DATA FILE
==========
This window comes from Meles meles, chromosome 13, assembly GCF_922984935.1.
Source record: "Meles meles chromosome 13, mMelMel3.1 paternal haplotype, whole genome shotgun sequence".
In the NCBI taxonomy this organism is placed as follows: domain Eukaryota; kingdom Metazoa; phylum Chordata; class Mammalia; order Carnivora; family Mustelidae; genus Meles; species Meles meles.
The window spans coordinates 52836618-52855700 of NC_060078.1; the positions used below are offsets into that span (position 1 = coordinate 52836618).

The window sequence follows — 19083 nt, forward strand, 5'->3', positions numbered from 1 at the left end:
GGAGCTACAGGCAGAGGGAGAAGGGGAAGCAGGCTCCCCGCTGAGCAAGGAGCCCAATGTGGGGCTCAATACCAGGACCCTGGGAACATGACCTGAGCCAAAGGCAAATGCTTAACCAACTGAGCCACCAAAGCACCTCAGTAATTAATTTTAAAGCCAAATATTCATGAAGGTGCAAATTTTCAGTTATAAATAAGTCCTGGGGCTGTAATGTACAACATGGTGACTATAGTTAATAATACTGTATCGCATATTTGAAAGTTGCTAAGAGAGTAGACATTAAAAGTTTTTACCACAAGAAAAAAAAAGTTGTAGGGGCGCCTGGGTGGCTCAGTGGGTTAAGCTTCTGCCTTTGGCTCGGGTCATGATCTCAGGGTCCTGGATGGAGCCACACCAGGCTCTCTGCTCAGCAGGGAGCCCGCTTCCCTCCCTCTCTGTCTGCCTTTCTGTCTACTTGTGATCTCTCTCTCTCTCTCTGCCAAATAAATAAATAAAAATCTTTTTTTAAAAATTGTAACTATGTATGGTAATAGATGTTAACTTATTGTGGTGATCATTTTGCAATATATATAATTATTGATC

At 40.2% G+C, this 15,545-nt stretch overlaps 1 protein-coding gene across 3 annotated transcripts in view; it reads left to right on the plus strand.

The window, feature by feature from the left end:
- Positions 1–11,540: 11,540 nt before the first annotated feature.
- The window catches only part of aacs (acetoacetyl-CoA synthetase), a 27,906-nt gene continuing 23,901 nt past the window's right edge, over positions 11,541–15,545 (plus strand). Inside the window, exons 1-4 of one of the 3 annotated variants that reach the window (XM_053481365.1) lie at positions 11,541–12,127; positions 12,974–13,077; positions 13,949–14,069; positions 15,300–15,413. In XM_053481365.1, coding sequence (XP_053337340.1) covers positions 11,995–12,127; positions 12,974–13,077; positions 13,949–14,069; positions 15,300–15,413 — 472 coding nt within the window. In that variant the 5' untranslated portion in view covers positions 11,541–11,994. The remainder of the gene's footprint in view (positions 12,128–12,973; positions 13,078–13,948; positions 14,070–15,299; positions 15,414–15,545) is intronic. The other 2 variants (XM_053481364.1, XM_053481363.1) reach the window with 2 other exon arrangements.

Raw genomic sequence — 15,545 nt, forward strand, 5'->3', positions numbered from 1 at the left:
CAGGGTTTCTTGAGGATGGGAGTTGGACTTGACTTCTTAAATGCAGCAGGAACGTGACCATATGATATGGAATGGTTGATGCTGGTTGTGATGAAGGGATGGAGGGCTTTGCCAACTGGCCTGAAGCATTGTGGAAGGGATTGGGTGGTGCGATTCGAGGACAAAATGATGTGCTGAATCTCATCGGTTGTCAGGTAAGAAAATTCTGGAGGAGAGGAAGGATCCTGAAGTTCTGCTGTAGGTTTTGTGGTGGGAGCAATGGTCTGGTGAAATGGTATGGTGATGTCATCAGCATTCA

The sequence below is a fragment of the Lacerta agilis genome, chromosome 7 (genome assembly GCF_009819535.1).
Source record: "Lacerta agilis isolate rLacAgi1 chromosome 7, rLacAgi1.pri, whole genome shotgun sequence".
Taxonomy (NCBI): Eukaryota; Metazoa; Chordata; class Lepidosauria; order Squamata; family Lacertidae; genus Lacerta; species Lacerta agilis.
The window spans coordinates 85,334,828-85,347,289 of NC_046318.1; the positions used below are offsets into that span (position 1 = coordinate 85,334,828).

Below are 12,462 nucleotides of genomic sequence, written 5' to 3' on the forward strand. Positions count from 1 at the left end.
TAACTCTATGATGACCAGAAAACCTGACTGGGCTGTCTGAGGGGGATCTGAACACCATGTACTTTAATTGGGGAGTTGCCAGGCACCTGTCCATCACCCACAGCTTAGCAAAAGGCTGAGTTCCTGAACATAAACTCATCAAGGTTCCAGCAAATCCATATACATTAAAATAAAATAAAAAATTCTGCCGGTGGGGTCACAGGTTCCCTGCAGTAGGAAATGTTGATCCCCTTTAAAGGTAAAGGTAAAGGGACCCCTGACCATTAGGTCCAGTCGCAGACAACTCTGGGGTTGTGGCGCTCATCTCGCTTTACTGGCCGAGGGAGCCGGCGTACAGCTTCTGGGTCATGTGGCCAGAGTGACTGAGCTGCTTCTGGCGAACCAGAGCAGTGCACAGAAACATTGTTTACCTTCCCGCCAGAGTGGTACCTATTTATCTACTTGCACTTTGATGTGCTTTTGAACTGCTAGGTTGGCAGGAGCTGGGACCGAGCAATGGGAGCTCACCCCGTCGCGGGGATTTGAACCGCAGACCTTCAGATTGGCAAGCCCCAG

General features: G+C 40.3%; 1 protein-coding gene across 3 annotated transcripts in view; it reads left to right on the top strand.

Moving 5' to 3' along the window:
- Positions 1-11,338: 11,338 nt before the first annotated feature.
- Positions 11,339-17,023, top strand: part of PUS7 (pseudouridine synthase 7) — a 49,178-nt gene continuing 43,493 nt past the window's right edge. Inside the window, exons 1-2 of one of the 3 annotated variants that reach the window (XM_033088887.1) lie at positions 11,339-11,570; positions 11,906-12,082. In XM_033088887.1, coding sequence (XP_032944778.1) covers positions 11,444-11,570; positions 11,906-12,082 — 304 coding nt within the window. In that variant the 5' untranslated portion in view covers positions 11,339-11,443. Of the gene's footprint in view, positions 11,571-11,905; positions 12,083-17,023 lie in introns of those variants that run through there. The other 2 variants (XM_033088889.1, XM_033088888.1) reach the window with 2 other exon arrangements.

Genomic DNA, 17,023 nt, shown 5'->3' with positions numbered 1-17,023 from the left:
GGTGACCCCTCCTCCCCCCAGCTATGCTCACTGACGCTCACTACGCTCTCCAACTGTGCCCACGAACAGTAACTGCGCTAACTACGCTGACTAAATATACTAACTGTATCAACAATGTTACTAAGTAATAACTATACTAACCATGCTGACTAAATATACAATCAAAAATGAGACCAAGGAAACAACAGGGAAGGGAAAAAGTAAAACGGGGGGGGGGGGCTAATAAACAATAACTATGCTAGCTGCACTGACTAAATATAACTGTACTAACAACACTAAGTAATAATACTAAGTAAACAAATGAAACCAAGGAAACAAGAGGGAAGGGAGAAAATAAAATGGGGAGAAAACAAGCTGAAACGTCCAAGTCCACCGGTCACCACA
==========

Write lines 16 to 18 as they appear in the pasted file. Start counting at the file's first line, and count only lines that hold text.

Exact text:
The window spans coordinates 85,334,828-85,347,289 of NC_046318.1; the positions used below are offsets into that span (position 1 = coordinate 85,334,828).

Below are 12,462 nucleotides of genomic sequence, written 5' to 3' on the forward strand. Positions count from 1 at the left end.
TAACTCTATGATGACCAGAAAACCTGACTGGGCTGTCTGAGGGGGATCTGAACACCATGTACTTTAATTGGGGAGTTGCCAGGCACCTGTCCATCACCCACAGCTTAGCAAAAGGCTGAGTTCCTGAACATAAACTCATCAAGGTTCCAGCAAATCCATATACATTAAAATAAAATAAAAAATTCTGCCGGTGGGGTCACAGGTTCCCTGCAGTAGGAAATGTTGATCCCCTTTAAAGGTAAAGGTAAAGGGACCCCTGACCATTAGGTCCAGTCGCAGACAACTCTGGGGTTGTGGCGCTCATCTCGCTTTACTGGCCGAGGGAGCCGGCGTACAGCTTCTGGGTCATGTGGCCAGAGTGACTGAGCTGCTTCTGGCGAACCAGAGCAGTGCACAGAAACATTGTTTACCTTCCCGCCAGAGTGGTACCTATTTATCTACTTGCACTTTGATGTGCTTTTGAACTGCTAGGTTGGCAGGAGCTGGGACCGAGCAATGGGAGCTCACCCCGTCGCGGGGATTTGAACCGCAGACCTTCAGATTGGCAAGCCCCAG